This section is from the "A Complete Dictionary of Dry Goods" book, by George S. Cole. Also available from Amazon: A complete dictionary of dry goods and history of silk, cotton, linen, wool and other fibrous substances,: Including a full explanation of the modern processes ... together with various useful tables.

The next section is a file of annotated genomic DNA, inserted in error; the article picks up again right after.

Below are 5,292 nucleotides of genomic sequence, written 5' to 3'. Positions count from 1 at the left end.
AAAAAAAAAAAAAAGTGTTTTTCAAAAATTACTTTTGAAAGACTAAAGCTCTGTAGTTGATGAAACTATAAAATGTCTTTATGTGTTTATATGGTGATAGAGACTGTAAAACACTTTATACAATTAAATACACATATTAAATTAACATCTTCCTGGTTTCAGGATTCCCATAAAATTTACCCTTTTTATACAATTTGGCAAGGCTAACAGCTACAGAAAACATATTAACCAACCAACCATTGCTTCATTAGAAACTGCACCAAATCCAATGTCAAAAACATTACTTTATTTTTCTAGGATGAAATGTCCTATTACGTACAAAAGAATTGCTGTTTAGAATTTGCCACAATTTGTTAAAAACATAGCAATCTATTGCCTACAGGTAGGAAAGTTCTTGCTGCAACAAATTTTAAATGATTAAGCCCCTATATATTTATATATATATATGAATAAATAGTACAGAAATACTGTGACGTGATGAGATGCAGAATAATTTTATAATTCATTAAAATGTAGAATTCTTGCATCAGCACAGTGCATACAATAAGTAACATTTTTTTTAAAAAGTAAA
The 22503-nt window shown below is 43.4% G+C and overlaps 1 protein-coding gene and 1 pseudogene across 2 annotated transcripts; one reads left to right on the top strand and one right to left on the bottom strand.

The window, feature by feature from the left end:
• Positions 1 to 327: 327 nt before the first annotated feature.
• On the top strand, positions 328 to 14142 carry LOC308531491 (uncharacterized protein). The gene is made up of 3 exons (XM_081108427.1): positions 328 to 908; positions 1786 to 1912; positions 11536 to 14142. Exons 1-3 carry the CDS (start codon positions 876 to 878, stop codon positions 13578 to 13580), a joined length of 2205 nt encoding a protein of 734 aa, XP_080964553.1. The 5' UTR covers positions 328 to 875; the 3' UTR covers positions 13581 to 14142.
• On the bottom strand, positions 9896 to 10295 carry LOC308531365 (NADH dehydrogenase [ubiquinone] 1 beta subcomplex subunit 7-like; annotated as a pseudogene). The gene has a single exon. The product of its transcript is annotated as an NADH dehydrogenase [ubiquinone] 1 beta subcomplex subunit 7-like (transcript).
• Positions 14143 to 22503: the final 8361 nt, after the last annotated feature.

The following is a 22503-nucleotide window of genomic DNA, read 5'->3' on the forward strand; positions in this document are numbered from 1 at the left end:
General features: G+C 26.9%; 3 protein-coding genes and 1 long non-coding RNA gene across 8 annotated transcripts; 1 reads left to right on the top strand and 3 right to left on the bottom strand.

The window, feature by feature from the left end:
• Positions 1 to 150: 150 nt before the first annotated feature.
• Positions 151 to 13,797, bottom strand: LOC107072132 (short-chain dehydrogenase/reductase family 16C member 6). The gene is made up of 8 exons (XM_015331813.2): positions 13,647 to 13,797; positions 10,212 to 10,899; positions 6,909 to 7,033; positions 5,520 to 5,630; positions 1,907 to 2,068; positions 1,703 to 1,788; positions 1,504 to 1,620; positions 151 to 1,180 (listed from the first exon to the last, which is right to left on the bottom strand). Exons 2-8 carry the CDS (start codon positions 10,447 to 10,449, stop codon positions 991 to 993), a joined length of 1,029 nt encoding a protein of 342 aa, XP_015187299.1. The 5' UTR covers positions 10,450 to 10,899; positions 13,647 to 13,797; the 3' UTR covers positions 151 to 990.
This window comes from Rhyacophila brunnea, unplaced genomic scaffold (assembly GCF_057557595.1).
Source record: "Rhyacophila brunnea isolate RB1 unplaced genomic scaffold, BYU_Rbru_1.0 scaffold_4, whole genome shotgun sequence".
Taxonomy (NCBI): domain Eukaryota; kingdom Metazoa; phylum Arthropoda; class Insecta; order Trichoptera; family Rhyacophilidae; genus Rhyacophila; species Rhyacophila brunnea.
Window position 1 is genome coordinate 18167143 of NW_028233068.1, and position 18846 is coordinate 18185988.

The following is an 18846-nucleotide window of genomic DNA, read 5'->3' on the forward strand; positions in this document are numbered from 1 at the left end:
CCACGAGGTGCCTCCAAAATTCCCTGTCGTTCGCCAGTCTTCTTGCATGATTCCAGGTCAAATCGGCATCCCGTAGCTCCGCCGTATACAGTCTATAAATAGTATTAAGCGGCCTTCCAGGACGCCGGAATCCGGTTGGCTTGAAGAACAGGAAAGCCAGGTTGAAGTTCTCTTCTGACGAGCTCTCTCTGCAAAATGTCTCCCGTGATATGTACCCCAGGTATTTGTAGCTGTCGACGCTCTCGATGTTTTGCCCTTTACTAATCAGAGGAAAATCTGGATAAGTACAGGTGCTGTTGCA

Challi (Shal'-I). A name originally given to a superior dress fabric of silk and wool, first manufactured at Norwich, England, in 1832. It was thin, fine and without gloss, but its chief characteristic was its absolute freedom from dressing. The name is now applied to an extremely lightweight dress fabric made of either cotton or wool, or a mixture, woven without twill, either plain or with printed figures. All-wool Challi does not differ essentially from the old fashioned muslin-delaine. Neither fabric wrinkles easily and both possess a cool, dainty look especially suited for the summer season. Most Challi patterns are copied from French silks, which in part accounts for their unusually tasteful designs and artistic effects.